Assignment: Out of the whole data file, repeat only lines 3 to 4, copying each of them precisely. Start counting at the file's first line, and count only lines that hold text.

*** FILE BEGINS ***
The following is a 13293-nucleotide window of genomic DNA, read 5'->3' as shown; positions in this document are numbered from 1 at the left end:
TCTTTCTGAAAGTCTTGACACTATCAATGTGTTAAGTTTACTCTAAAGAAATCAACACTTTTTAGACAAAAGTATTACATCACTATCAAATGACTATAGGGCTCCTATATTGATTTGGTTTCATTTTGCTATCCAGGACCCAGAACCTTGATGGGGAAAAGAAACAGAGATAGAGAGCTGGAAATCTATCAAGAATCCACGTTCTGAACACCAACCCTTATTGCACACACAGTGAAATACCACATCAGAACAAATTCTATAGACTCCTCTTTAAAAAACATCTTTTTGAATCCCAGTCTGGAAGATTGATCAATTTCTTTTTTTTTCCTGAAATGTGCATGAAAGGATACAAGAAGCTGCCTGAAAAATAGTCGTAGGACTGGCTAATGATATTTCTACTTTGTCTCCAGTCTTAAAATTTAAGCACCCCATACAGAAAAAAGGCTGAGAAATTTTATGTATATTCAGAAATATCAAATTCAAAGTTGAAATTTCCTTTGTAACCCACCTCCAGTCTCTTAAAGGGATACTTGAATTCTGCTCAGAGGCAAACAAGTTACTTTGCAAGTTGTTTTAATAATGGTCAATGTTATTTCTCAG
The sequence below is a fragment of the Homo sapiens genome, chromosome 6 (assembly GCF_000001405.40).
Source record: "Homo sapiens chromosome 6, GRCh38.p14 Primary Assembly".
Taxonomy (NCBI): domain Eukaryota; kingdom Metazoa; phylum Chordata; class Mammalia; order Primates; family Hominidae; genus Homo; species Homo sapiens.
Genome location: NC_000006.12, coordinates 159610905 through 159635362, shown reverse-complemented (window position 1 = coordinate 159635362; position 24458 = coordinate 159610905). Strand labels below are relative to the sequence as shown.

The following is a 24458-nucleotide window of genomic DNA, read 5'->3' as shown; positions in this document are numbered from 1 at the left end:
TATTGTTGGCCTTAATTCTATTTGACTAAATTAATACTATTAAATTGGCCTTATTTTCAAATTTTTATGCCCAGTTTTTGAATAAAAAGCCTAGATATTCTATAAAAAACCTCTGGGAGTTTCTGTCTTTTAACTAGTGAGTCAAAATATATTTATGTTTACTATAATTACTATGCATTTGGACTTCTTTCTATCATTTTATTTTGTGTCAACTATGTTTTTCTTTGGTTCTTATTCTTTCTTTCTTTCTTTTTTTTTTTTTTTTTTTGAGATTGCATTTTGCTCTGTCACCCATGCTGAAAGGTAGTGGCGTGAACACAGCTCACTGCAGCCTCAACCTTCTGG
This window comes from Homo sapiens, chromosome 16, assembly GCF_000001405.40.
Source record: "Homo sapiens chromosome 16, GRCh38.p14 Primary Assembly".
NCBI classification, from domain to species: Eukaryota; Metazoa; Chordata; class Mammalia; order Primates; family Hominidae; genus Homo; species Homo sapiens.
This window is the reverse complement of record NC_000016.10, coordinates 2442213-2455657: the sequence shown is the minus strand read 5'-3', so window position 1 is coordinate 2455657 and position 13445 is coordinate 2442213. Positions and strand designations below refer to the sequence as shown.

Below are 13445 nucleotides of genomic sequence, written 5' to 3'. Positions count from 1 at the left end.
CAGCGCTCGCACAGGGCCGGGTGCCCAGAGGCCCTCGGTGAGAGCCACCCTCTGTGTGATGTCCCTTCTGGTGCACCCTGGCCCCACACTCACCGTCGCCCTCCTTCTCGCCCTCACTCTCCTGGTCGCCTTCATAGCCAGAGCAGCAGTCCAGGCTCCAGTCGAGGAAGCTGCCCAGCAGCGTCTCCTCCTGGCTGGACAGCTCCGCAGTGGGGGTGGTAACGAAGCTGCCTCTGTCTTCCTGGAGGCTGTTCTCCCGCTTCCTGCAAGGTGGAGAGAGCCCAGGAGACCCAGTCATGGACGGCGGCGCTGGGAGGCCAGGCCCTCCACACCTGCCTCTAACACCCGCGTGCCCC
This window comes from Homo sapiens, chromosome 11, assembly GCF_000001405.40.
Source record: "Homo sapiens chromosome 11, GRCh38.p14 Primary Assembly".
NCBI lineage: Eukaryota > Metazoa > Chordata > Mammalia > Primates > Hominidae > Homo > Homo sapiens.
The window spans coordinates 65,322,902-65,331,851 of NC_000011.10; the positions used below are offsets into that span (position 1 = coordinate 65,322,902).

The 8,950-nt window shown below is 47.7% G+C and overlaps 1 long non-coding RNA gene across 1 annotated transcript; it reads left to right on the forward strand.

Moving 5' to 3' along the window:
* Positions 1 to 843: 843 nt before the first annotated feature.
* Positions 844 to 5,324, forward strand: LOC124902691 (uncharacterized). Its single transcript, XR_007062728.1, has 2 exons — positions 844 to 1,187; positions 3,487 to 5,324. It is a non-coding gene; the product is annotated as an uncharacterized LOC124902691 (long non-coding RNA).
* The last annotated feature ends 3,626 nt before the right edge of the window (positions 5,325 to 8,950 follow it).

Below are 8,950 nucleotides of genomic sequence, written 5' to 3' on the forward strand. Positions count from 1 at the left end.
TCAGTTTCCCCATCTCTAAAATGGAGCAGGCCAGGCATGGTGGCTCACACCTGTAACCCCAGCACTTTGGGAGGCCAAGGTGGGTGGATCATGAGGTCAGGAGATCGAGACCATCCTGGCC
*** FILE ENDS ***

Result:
The sequence below is a fragment of the Homo sapiens genome, chromosome 6 (assembly GCF_000001405.40).
Source record: "Homo sapiens chromosome 6, GRCh38.p14 Primary Assembly".